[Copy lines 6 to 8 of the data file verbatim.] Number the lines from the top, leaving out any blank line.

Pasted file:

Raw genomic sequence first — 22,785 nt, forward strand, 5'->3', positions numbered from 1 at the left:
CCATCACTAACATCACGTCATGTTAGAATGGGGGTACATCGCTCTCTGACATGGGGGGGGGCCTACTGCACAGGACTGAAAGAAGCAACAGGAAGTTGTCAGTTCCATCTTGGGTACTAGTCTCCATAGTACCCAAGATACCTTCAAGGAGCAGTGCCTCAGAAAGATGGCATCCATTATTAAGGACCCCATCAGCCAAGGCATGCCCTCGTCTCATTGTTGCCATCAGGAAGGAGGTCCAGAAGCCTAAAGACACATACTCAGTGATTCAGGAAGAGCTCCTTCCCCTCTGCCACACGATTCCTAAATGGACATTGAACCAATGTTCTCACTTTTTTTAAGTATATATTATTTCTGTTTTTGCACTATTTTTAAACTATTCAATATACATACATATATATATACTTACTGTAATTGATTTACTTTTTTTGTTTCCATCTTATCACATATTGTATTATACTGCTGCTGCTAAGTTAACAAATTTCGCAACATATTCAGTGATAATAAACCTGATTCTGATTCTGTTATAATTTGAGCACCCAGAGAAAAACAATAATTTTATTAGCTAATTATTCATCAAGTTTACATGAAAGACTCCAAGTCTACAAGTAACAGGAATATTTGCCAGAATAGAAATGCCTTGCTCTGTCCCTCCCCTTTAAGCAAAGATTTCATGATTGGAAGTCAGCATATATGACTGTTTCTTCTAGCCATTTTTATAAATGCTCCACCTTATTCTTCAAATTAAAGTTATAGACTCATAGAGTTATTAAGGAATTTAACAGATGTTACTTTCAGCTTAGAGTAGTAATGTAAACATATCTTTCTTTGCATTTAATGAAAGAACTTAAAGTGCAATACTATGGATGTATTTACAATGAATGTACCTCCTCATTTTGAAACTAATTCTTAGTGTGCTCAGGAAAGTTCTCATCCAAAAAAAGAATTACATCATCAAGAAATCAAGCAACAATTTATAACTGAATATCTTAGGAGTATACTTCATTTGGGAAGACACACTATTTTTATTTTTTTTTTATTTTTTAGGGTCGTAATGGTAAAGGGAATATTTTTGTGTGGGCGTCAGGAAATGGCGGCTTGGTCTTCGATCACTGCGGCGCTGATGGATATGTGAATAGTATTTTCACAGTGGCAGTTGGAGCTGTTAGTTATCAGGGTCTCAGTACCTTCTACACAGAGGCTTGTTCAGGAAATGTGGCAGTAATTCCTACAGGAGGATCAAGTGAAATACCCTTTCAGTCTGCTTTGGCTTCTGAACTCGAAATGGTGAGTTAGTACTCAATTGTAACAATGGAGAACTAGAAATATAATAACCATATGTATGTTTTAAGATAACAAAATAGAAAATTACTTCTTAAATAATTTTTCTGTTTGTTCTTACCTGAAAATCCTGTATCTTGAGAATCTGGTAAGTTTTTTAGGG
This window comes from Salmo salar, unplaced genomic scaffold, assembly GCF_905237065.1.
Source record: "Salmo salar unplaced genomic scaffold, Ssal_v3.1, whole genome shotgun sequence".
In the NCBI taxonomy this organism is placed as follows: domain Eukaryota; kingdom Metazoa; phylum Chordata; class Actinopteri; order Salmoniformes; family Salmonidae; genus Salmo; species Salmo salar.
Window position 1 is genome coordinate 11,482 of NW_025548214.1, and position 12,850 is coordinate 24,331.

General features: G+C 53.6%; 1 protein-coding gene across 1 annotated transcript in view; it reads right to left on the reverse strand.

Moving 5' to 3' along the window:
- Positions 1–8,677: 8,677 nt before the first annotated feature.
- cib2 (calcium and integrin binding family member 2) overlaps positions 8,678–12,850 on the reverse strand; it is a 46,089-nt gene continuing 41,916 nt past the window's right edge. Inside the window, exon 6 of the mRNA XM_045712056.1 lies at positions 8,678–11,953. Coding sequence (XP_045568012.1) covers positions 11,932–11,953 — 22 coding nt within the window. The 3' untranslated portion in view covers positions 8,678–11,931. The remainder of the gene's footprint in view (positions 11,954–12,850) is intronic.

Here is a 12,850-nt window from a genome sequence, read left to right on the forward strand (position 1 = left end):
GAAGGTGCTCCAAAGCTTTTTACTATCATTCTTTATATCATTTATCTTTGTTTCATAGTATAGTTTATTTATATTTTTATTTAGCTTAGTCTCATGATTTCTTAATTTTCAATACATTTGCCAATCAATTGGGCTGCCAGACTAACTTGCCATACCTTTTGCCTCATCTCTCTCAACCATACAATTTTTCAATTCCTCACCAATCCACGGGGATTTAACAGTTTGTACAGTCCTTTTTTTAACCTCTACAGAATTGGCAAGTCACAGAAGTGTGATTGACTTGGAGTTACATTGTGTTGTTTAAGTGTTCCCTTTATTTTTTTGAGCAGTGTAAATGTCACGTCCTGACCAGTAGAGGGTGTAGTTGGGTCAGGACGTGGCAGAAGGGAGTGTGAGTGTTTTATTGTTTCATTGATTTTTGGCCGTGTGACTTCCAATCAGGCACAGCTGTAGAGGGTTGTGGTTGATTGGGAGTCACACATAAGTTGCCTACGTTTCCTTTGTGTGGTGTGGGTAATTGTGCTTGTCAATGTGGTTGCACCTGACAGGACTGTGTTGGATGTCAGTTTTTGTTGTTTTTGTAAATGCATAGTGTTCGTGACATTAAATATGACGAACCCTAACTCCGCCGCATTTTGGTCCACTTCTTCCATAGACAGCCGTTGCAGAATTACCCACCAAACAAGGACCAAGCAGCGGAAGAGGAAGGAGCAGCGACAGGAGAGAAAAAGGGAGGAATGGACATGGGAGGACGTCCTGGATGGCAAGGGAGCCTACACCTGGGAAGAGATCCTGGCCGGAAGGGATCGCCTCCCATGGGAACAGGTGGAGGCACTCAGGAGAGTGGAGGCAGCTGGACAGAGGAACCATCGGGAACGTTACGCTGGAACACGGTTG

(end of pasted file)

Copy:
Window position 1 is genome coordinate 11,482 of NW_025548214.1, and position 12,850 is coordinate 24,331.

General features: G+C 53.6%; 1 protein-coding gene across 1 annotated transcript in view; it reads right to left on the reverse strand.

Moving 5' to 3' along the window: